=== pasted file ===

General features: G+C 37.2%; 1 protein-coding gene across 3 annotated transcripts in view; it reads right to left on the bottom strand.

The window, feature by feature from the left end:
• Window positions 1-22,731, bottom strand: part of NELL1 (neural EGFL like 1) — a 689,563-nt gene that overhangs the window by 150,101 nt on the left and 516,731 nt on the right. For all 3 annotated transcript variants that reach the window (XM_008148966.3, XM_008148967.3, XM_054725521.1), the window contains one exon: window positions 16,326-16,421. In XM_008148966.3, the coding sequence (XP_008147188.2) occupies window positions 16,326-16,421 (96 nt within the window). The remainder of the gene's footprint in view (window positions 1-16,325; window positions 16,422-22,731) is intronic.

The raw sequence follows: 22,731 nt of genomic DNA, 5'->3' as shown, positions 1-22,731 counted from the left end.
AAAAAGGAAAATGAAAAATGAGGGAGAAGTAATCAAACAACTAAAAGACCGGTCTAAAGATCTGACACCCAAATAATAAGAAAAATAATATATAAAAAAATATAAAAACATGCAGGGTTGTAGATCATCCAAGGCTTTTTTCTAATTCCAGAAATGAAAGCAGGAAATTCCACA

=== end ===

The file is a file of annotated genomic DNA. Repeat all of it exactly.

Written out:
General features: G+C 37.2%; 1 protein-coding gene across 3 annotated transcripts in view; it reads right to left on the bottom strand.

The window, feature by feature from the left end:
• Window positions 1-22,731, bottom strand: part of NELL1 (neural EGFL like 1) — a 689,563-nt gene that overhangs the window by 150,101 nt on the left and 516,731 nt on the right. For all 3 annotated transcript variants that reach the window (XM_008148966.3, XM_008148967.3, XM_054725521.1), the window contains one exon: window positions 16,326-16,421. In XM_008148966.3, the coding sequence (XP_008147188.2) occupies window positions 16,326-16,421 (96 nt within the window). The remainder of the gene's footprint in view (window positions 1-16,325; window positions 16,422-22,731) is intronic.

The raw sequence follows: 22,731 nt of genomic DNA, 5'->3' as shown, positions 1-22,731 counted from the left end.
AAAAAGGAAAATGAAAAATGAGGGAGAAGTAATCAAACAACTAAAAGACCGGTCTAAAGATCTGACACCCAAATAATAAGAAAAATAATATATAAAAAAATATAAAAACATGCAGGGTTGTAGATCATCCAAGGCTTTTTTCTAATTCCAGAAATGAAAGCAGGAAATTCCACA